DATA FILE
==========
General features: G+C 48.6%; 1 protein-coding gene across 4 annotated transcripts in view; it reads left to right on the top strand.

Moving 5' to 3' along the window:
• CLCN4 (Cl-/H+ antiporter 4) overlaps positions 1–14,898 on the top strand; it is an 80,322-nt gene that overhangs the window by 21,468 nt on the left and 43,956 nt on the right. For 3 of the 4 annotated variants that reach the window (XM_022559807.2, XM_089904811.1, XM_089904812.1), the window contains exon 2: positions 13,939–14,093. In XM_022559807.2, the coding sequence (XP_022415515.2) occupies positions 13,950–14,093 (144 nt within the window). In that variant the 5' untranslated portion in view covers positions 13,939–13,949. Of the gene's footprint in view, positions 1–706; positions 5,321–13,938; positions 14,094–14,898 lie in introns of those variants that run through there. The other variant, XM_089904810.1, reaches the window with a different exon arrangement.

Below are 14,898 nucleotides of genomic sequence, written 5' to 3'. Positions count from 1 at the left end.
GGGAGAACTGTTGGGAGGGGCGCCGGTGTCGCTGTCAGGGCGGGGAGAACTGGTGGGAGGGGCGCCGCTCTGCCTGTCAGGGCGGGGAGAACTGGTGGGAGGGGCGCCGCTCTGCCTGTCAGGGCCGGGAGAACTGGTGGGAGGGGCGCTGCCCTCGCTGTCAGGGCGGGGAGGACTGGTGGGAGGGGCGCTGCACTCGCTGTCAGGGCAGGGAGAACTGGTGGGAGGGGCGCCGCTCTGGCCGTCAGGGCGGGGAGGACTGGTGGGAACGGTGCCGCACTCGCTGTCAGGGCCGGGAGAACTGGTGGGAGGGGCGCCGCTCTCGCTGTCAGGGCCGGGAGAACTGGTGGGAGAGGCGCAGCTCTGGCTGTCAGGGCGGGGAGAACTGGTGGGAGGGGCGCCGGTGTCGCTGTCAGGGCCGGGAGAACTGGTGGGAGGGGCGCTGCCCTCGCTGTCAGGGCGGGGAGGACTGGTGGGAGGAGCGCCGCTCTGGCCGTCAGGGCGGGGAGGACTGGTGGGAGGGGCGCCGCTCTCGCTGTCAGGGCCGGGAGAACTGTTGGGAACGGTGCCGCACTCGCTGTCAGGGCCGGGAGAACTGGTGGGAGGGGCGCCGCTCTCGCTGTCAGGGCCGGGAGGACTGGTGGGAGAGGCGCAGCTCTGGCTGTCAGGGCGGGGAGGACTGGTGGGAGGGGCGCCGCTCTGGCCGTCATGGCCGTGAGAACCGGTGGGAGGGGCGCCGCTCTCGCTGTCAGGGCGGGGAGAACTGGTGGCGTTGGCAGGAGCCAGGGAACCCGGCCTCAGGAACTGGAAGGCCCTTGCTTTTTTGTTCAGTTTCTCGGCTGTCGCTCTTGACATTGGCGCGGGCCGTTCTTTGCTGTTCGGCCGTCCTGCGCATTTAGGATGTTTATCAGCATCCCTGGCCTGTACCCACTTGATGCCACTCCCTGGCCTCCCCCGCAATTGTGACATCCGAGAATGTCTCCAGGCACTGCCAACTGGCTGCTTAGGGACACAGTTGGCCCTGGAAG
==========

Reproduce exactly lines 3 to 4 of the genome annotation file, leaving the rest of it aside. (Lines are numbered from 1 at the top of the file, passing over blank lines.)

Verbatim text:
• CLCN4 (Cl-/H+ antiporter 4) overlaps positions 1–14,898 on the top strand; it is an 80,322-nt gene that overhangs the window by 21,468 nt on the left and 43,956 nt on the right. For 3 of the 4 annotated variants that reach the window (XM_022559807.2, XM_089904811.1, XM_089904812.1), the window contains exon 2: positions 13,939–14,093. In XM_022559807.2, the coding sequence (XP_022415515.2) occupies positions 13,950–14,093 (144 nt within the window). In that variant the 5' untranslated portion in view covers positions 13,939–13,949. Of the gene's footprint in view, positions 1–706; positions 5,321–13,938; positions 14,094–14,898 lie in introns of those variants that run through there. The other variant, XM_089904810.1, reaches the window with a different exon arrangement.

Below are 14,898 nucleotides of genomic sequence, written 5' to 3'. Positions count from 1 at the left end.